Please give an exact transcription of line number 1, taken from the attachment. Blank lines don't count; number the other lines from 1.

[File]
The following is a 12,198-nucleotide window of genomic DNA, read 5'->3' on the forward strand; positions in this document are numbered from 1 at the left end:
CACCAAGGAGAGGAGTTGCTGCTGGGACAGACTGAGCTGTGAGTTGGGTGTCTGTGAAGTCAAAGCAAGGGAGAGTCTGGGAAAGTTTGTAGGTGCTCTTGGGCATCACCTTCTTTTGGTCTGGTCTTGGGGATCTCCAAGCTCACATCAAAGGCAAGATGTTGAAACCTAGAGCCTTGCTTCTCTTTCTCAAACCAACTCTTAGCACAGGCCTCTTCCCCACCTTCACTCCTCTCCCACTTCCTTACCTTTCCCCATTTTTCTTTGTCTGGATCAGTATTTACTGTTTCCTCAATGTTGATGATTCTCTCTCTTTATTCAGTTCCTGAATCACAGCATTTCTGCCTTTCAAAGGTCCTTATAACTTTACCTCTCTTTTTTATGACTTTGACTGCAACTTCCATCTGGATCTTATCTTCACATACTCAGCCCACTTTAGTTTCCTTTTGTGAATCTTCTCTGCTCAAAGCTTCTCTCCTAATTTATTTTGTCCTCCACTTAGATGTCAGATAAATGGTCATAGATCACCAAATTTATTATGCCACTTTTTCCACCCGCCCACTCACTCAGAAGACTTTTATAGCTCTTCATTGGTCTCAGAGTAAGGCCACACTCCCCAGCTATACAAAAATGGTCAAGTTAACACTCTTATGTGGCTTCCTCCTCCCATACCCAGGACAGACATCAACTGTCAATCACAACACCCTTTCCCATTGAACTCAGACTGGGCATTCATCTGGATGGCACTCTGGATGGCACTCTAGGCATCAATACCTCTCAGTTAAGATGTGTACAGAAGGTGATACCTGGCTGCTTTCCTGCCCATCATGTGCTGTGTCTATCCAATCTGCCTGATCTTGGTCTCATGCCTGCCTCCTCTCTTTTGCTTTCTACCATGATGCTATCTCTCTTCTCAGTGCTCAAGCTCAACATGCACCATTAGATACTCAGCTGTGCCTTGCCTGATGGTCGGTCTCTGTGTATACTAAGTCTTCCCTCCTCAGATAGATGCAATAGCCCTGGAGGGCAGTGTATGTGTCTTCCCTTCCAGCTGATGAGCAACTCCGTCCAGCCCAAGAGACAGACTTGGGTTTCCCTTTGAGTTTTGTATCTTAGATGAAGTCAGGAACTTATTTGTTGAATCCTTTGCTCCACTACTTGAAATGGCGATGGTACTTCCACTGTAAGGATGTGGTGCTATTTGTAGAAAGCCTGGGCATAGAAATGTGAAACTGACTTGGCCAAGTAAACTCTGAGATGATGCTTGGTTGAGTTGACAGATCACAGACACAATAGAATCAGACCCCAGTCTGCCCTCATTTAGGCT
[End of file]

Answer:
The following is a 12,198-nucleotide window of genomic DNA, read 5'->3' on the forward strand; positions in this document are numbered from 1 at the left end: